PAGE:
American artist Doug Aitken (b. 1968) is best known for his immense multi-screen video and installation works, transporting viewers into kaleidoscopic worlds of sound and light. The retrospective at Australia’s Museum of Contemporary Art, titled New Era, explores his career from the 1990s to the present day.
Though trained in magazine illustration, the California-based artist began to encompass moving image and sound early on in his career – striving to capture qualities of movement and energy found in human bodies and natural environments. In doing so, the artist combines genres and media, resulting in works which are multi-sensory and explore a range of ideas – from the atmosphere of a rock concert crowd to a Namibian diamond mine. Those themes are explored in Hysteria (1998-2000) and Diamond Sea (1997), respectively.
In 1999, Aitken won acclaim at the Venice Biennale with the multi-room Electric Earth, immersing viewers in films loosely relaying the life of a young man in a big city, filled with all the associated emotional and sensory overload. Ideas of communication and disconnection run throughout MCA’s show: one such example is the title work, New Era (2018). It’s a walk-in hexagonal structure of screens and mirrors, entered via a tunnel-like passageway. Taking inspiration from the history of the mobile phone, this piece uses a range of unusual sensory effects to suggest the dislocating yet connective power of technology.
New Era brings together the many strands of Aitken’s creative output from the 1990s to the present day, from video and environmental art to photography and sculpture. His recent New Horizon (2019) project, for example, involved presenting a reflective hot air balloon and gondola to audiences across the state of Massachusetts, as kinetic light sculptures folded into a happening-style performance.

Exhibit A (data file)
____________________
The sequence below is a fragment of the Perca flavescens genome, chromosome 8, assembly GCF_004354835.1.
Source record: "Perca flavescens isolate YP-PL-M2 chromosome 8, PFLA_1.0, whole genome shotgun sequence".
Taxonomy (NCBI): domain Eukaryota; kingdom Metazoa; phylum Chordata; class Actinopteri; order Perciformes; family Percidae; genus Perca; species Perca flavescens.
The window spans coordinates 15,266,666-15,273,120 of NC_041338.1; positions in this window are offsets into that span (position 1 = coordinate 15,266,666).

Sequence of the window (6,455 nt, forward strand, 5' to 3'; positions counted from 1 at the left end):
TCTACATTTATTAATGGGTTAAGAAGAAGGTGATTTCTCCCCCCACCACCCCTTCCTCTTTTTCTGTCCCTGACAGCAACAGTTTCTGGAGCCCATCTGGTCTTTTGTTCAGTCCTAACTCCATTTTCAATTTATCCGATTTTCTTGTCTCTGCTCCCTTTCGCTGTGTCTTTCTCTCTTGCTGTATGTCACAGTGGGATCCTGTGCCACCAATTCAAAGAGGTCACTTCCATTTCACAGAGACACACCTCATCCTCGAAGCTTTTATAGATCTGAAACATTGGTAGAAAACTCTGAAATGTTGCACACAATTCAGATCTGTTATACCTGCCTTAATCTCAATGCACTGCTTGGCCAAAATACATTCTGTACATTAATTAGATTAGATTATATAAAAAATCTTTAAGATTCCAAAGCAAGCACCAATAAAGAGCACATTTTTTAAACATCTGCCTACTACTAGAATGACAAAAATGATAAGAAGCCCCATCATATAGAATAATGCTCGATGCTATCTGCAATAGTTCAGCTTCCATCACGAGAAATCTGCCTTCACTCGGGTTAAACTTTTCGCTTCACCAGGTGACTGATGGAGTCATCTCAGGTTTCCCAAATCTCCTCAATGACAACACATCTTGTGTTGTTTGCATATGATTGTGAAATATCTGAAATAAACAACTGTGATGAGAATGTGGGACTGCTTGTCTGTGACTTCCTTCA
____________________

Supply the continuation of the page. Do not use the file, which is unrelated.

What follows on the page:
Further key works include In Migration (Empire) (2008), a series of large-scale videos which viewers are invited to walk between. Each shows a vacant motel in North America, now inhabited by groups of migratory animals. The work considers the relationship between urban and natural environments, and the way that repetitious human-made forms interact with landscapes and ecosystems. The ecological theme continues with Underwater Pavilions (2017), a set of geometric sculptures created by the artist in collaboration with environmental campaigners, now lodged underwater off the Californian coast.
A recurring interest for Aitken is the way that light, reflection and refraction can express energy and atmosphere. This is emphasised through a series of sculptures incorporating text cut from mirrors or rendered in neon. Pieces such as Untitled (Sleeping Body) (2020) and 100 YRS (Neon) (2014) evoke a landscape alive with the intangible presence of communications technology. Indeed, the intensity of this show will provide viewers with a return to the hubbub of modern life after two years of lockdown.
Doug Aitken: New Era runs at the Museum of Contemporary Art, Sydney until 6 February.
Find out more here.
Words: Greg Thomas
1. Doug Aitken, SONG 1 (still), 2012/2015, commissioned, with generous production support, by the Hirshhorn Museum and Sculpture Garden, Smithsonian Institution, courtesy the artist; 303 Gallery, New York; Galerie Eva Presenhuber, Zurich; Victoria Miro Gallery, London; and Regen Projects, Los Angeles © the artist
2. Doug Aitken, Underwater Pavilions (still), 2016, Catalina Island, CA. Image courtesy of the artist; Parley for the Oceans; The Museum of Contemporary Art; Los Angeles; 303 Gallery; New York; Galerie Eva Presenhuber, Zurich; Victoria Miro Gallery, London; and Regen Projects, Los Angeles © the artist. Photograph: Shawn Heinrichs. Previously featured in Aesthetica.
3. Doug Aitken, migration (empire) (still), image courtesy the artist; 303 Gallery, New York; Galerie Eva Presenhuber, Zurich; Victoria Miro, London; and Regen Projects, Los Angeles © the artist